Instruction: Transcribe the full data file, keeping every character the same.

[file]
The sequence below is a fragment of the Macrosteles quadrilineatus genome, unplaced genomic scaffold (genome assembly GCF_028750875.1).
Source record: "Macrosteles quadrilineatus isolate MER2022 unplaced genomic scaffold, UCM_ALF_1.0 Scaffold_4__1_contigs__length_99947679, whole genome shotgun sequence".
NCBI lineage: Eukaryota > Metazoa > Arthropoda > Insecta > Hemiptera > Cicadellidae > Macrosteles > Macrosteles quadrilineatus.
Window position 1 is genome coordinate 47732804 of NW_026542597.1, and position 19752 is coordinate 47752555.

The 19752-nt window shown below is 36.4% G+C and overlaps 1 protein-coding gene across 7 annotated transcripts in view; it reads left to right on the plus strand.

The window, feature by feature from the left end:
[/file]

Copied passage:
The sequence below is a fragment of the Macrosteles quadrilineatus genome, unplaced genomic scaffold (genome assembly GCF_028750875.1).
Source record: "Macrosteles quadrilineatus isolate MER2022 unplaced genomic scaffold, UCM_ALF_1.0 Scaffold_4__1_contigs__length_99947679, whole genome shotgun sequence".
NCBI lineage: Eukaryota > Metazoa > Arthropoda > Insecta > Hemiptera > Cicadellidae > Macrosteles > Macrosteles quadrilineatus.
Window position 1 is genome coordinate 47732804 of NW_026542597.1, and position 19752 is coordinate 47752555.

The 19752-nt window shown below is 36.4% G+C and overlaps 1 protein-coding gene across 7 annotated transcripts in view; it reads left to right on the plus strand.

The window, feature by feature from the left end: